There are two sides to every coin and finding balance requires give and take, but the overriding issue is that this work will help mitigate the shortage of housing we’re currently experiencing. Adding just a few more places for working folks to live might not seem like a big accomplishment — unless it’s your family that’s not able to find a home. I think it’s safe to say that not everyone will be completely happy with the results no matter what’s decided, but making a few more homes available for full-time residents is important and well-worth the effort.

Other than STRs, what are the two issues that you consider the most important that the Select Board can address and why?

ARIANNA KNAPP: It would be tempting to simply say “affordable housing and business development.” The underlying need is around sustainable growth. Sustainable implies that the current residents can continue to afford to live here while new families and small businesses can add to the population and economy. Chester has improved and expanded its services and infrastructure to a remarkable level. The current costs associated with those services have led to a tax burden that is higher than is comfortable. It is important that we highlight the quality of life that Chester resources and services provide, and that we point to those services as we seek business development and housing development investment in our community. There have been years of successful planned growth in services, now it is time to focus on funding and stabilizing those services for the next 10 years in a way that allows long term residents to share the benefits.

TIM ROPER:  Housing: Rents and home prices are at record high levels, building costs are at record high levels and earnings for working folks have not kept pace. I think we have to look at every tool that’s available to us and be creative in finding additional solutions to ensure that people have places to live and raise their families here.

The current board has wisely supported our town manager and town planner in forming a Housing Commission that’s tasked with exploring potential solutions for creating more housing. I attended a recent Housing Commission meeting via Zoom and was impressed by the work ethic and drive of the people on that commission. I will do all I can to help further their efforts.

Economic Development: Since we’ve recently put some of the pieces in place regarding zoning and permitted uses and are working to solve housing issues as well as taking steps to upgrade some basic infrastructure, I think it’s probably time to put additional effort into finding ways to bring more employers to Chester, and to support those currently here in promoting their businesses to help them thrive. Our town has much to offer with regard to quality of life and it might be a simple matter of doing some outreach and marketing to attract more business. I won’t pretend to have the answers to this challenge, but I know there are a lot of smart folks here that have ideas to contribute to the conversation, so let’s do that.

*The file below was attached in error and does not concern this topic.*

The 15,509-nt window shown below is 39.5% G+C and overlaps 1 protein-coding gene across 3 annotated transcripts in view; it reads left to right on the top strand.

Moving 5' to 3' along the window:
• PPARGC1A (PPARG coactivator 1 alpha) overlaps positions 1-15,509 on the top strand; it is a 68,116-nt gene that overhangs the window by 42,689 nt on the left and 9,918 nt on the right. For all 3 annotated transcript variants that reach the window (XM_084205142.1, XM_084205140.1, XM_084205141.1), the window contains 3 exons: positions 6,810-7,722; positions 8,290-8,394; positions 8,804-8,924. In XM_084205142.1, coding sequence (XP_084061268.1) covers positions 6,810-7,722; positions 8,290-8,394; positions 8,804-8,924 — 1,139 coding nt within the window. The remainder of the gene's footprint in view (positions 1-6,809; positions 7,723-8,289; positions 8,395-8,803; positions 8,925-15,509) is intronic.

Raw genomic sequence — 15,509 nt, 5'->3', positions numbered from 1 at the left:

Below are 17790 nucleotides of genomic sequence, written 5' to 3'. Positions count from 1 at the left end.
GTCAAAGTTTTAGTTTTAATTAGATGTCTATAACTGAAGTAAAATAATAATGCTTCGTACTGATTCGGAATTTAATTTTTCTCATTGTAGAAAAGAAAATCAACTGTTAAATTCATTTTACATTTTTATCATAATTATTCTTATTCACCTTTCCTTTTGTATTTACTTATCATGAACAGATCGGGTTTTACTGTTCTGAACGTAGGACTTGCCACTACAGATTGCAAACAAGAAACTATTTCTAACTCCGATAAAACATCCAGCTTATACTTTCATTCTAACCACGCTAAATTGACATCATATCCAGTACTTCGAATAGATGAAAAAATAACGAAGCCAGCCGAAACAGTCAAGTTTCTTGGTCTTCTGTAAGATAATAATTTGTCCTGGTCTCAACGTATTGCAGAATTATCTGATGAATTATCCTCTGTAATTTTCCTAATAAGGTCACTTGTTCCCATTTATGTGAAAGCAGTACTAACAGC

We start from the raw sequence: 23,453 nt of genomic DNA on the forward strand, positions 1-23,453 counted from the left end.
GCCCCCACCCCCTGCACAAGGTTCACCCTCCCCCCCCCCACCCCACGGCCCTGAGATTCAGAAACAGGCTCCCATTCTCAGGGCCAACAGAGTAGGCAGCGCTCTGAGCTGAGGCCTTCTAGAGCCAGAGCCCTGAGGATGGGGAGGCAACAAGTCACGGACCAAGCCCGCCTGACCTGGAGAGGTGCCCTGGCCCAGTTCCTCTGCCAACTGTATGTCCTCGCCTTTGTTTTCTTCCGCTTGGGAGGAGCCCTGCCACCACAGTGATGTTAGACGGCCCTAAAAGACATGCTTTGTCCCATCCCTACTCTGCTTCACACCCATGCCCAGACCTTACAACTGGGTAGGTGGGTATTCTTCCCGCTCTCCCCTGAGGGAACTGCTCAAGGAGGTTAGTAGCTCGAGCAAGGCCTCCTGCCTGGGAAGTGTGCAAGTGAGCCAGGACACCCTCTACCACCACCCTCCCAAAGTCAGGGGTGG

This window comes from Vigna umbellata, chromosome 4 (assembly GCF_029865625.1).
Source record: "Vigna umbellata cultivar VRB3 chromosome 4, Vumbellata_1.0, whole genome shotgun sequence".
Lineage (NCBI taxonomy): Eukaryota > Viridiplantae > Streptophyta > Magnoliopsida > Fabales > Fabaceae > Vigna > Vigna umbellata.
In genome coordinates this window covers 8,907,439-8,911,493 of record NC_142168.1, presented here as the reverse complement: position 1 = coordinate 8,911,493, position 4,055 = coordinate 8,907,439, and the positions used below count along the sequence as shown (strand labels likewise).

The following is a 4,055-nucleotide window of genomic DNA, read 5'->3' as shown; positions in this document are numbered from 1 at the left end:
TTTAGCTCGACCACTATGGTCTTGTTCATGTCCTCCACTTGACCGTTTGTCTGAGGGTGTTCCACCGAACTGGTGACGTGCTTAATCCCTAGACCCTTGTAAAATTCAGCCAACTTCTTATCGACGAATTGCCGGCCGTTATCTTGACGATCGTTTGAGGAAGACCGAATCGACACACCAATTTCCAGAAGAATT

Editor’s note: The Chester Telegraph received an email Wednesday morning from candidate Lisa Rufa, who said she did not understand the format of our Q&A and thought we were looking for a synopsis instead of complete answers to each question. Because of this we are allowing her to address the one question that was not addressed in her synopsis. Below is her answer, received at 9 a.m.

LISA RUFA: The other issues I am concerned about are property taxes and small business. These high taxes are making it unaffordable for young people to stay in Vermont. I have a small business and I struggle every year to find employees. I am not alone. There are help wanted signs everywhere. This directly affects small businesses. Also, it affects the schools, without young families the school will disappear.  I also want to address the lack of businesses in town. To be clear I am not looking to build new buildings, I am simply looking to fill the empty buildings. More business in town would definitely help our property taxes. We need economic stability. We need positive growth in our community.

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  1. Ron Patch says:

    I don’t know any of these candidates. They live in Chester? I also see how proud they are to say they have lived here 30 years. Is there a secret seniority list that I am unaware of? The longer you’ve lived here the more qualified you are?

    If so, where do I fit in with 72 years?